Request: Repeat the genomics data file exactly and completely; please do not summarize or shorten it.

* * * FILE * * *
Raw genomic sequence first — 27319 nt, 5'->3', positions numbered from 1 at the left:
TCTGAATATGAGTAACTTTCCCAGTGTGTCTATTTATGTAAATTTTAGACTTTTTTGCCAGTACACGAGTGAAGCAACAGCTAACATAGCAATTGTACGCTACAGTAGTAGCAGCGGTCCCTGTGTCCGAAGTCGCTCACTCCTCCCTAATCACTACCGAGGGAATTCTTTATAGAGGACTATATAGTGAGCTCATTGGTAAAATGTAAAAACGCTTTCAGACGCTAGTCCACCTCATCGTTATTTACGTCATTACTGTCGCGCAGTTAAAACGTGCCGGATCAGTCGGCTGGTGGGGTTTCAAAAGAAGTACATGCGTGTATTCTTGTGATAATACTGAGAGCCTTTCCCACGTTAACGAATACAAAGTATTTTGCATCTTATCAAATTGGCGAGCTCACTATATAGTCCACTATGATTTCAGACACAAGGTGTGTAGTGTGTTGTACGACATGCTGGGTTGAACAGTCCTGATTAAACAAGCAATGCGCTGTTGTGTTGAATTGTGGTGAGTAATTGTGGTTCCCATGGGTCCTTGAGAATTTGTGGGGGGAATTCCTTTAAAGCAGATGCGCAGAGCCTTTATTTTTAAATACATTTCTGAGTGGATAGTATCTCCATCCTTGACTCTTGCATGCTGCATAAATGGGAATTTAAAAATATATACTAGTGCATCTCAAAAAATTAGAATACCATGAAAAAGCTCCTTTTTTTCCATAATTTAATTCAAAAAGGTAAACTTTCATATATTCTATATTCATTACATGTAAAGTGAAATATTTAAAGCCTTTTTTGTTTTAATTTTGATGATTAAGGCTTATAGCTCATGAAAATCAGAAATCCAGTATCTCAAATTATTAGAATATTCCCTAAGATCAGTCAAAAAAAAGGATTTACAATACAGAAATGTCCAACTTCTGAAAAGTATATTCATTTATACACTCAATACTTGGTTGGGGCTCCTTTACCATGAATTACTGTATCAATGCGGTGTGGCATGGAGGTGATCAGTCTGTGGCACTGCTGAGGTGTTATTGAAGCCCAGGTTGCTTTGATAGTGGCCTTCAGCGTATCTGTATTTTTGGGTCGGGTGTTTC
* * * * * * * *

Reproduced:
Raw genomic sequence first — 27319 nt, 5'->3', positions numbered from 1 at the left:
TCTGAATATGAGTAACTTTCCCAGTGTGTCTATTTATGTAAATTTTAGACTTTTTTGCCAGTACACGAGTGAAGCAACAGCTAACATAGCAATTGTACGCTACAGTAGTAGCAGCGGTCCCTGTGTCCGAAGTCGCTCACTCCTCCCTAATCACTACCGAGGGAATTCTTTATAGAGGACTATATAGTGAGCTCATTGGTAAAATGTAAAAACGCTTTCAGACGCTAGTCCACCTCATCGTTATTTACGTCATTACTGTCGCGCAGTTAAAACGTGCCGGATCAGTCGGCTGGTGGGGTTTCAAAAGAAGTACATGCGTGTATTCTTGTGATAATACTGAGAGCCTTTCCCACGTTAACGAATACAAAGTATTTTGCATCTTATCAAATTGGCGAGCTCACTATATAGTCCACTATGATTTCAGACACAAGGTGTGTAGTGTGTTGTACGACATGCTGGGTTGAACAGTCCTGATTAAACAAGCAATGCGCTGTTGTGTTGAATTGTGGTGAGTAATTGTGGTTCCCATGGGTCCTTGAGAATTTGTGGGGGGAATTCCTTTAAAGCAGATGCGCAGAGCCTTTATTTTTAAATACATTTCTGAGTGGATAGTATCTCCATCCTTGACTCTTGCATGCTGCATAAATGGGAATTTAAAAATATATACTAGTGCATCTCAAAAAATTAGAATACCATGAAAAAGCTCCTTTTTTTCCATAATTTAATTCAAAAAGGTAAACTTTCATATATTCTATATTCATTACATGTAAAGTGAAATATTTAAAGCCTTTTTTGTTTTAATTTTGATGATTAAGGCTTATAGCTCATGAAAATCAGAAATCCAGTATCTCAAATTATTAGAATATTCCCTAAGATCAGTCAAAAAAAAGGATTTACAATACAGAAATGTCCAACTTCTGAAAAGTATATTCATTTATACACTCAATACTTGGTTGGGGCTCCTTTACCATGAATTACTGTATCAATGCGGTGTGGCATGGAGGTGATCAGTCTGTGGCACTGCTGAGGTGTTATTGAAGCCCAGGTTGCTTTGATAGTGGCCTTCAGCGTATCTGTATTTTTGGGTCGGGTGTTTC